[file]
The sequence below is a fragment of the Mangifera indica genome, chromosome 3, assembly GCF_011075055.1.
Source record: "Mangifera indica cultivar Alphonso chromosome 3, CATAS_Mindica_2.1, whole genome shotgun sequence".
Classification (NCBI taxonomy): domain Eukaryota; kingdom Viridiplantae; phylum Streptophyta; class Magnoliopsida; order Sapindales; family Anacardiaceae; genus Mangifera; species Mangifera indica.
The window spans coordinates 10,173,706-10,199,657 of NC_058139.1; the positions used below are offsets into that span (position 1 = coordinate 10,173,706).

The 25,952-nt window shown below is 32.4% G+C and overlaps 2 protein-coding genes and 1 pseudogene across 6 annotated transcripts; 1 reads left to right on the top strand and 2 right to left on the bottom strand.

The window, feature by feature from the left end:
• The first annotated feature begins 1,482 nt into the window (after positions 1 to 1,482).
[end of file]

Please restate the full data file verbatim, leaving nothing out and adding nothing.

The sequence below is a fragment of the Mangifera indica genome, chromosome 3, assembly GCF_011075055.1.
Source record: "Mangifera indica cultivar Alphonso chromosome 3, CATAS_Mindica_2.1, whole genome shotgun sequence".
Classification (NCBI taxonomy): domain Eukaryota; kingdom Viridiplantae; phylum Streptophyta; class Magnoliopsida; order Sapindales; family Anacardiaceae; genus Mangifera; species Mangifera indica.
The window spans coordinates 10,173,706-10,199,657 of NC_058139.1; the positions used below are offsets into that span (position 1 = coordinate 10,173,706).

The 25,952-nt window shown below is 32.4% G+C and overlaps 2 protein-coding genes and 1 pseudogene across 6 annotated transcripts; 1 reads left to right on the top strand and 2 right to left on the bottom strand.

The window, feature by feature from the left end:
• The first annotated feature begins 1,482 nt into the window (after positions 1 to 1,482).